WHO ME, SUPERSTITIOUS?

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When I first became a
baseball PR man, I was told in no uncertain terms that this is a sport of
superstition.  Streaks ran hot and
streaks ran cold for teams and players, and there was no logical explanation
for either. It’s kind of like those isolated villages in the backlands of
Africa or Brazil
you see on PBS programs.  The natives
seem to always be worshiping some god that controls various factors of their
existence.  The Sun God.  The Rain God.  The Good
Harvest
God.  Well, while it goes
against my own personal faith, there are fully grown men who absolutely believe
there is a Baseball God.  They claim there’s no other way to
explain why line drives that hit the chalk line one day will just as likely
curve foul by two inches the next.  Or that that same on-the-black slider that
was called a strike in New York might be
called a ball in Detroit.
 Or why an opponent arrives in town mired
in an eight-game losing streak of epic proportions and for no good reason, can
inexplicably channel the 1927 Yankees for one series and sweep your team!  In fact, just over the weekend, that actually
did happen when the Baltimore
Orioles–yes, those Baltimore
Orioles–rode a rare wave to sweep the big, bad Boston Red Sox in a three-game
series. 

 

And closer to home, as you
know, our Fightin’ A’s limp home after a nightmarish 1-5 road trip that saw the
Rays and Blue Jays spew forth 14 home runs and 46 runs against a pitching staff
that had left Oakland only seven days earlier with a quite exquisite 2.93 ERA.  Of course, some of it can be explained by
injuries, as we lost one starting pitcher to the DL (Brett Anderson) and may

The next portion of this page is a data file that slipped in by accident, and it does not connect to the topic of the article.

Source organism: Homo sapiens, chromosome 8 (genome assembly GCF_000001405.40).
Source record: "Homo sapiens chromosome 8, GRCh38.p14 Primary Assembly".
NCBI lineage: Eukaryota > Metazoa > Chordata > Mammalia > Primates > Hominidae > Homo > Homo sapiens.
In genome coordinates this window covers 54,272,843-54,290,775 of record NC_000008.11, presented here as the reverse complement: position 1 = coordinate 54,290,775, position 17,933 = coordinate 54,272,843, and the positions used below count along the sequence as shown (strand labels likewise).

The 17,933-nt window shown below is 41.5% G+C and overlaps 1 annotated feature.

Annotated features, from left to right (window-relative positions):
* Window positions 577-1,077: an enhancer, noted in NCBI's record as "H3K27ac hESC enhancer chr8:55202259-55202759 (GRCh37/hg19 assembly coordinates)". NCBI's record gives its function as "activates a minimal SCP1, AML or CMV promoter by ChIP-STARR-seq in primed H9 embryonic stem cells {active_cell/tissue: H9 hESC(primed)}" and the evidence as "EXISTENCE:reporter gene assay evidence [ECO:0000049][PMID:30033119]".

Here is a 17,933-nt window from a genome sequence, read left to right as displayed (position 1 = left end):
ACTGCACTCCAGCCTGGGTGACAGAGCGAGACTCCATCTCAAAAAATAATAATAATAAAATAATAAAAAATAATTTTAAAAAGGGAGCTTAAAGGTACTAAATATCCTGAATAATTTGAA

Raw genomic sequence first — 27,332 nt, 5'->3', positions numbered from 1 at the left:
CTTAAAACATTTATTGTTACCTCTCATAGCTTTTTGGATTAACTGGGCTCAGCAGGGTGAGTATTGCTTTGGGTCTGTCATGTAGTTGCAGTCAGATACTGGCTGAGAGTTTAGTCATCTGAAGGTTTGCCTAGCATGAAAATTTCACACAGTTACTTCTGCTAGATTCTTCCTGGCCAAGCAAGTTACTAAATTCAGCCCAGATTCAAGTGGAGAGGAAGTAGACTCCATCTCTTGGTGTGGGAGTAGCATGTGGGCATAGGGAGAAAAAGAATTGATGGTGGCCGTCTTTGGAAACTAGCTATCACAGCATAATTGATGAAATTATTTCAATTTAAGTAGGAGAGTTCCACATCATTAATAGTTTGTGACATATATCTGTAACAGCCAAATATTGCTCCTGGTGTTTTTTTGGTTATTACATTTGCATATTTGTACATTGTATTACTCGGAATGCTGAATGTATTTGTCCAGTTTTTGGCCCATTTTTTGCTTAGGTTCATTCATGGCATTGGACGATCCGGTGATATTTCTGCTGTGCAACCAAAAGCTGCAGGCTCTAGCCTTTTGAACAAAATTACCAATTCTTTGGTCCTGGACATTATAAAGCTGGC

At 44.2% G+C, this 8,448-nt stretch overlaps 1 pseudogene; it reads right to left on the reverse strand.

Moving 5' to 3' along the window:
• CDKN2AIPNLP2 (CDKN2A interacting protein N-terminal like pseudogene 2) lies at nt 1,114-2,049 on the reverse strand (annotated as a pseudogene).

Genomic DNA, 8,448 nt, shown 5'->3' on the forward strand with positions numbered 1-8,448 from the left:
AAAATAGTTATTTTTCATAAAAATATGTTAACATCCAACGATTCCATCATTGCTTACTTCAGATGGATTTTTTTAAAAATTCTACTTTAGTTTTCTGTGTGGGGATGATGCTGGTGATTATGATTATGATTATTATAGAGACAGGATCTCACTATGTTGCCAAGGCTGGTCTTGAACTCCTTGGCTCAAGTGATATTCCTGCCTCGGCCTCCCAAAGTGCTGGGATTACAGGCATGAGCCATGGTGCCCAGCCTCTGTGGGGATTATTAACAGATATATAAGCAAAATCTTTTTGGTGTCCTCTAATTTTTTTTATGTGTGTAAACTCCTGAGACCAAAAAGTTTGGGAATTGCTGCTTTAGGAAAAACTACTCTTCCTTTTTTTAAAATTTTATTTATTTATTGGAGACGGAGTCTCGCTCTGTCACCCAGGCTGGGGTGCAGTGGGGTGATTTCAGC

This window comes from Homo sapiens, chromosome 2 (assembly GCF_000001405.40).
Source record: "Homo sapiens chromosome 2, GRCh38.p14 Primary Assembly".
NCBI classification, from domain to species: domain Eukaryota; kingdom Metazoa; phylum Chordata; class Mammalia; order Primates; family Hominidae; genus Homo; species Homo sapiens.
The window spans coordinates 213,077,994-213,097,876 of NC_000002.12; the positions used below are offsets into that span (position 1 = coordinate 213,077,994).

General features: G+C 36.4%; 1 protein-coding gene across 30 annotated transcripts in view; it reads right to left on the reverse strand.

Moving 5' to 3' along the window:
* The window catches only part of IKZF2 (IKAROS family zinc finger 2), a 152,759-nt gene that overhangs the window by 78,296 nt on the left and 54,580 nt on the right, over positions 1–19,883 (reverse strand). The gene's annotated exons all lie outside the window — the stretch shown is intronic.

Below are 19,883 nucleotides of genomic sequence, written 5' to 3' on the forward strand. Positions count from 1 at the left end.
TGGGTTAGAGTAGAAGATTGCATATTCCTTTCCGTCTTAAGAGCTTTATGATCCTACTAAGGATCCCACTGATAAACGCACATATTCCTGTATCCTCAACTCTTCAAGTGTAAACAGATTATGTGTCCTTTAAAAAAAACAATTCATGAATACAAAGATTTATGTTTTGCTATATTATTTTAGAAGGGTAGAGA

lose another one (Justin Duchscherer) if medical tests today reveal anything
serious.  And Kurt Suzuki–unquestionably
the team’s MVP last season–joined the A’s DL-bound wounded when his back was
slow to respond to treatment last week. 

 

So can you really wonder why
baseball players and fans are superstitious?  Of course, I think such thoughts are rather
silly.  But to be safe, bring all your charms
and good luck pieces–heck, wear garlic
necklaces–
to the Coliseum this week to ward off any evil spirits that could derail a winning homestand.  It’s time to get the green-and-gold mojo back and let those Rangers and Rays
take turns at trying to explain the unexplainable.  Not that I’m superstitious or anything.    

3 Comments

Of course there’s a baseball god. Every good fan knows that!!!
And yes, we’ll bring the whole trunk full of good luck charms.

Of course there’s a baseball god. Every good fan knows that!!!
And yes, we’ll bring a truck full of good luck charms. See you at the ballpark.

Bob,

When things calm down a little, it would be great to get a behind the scenes look at your week after the Perfect Game!

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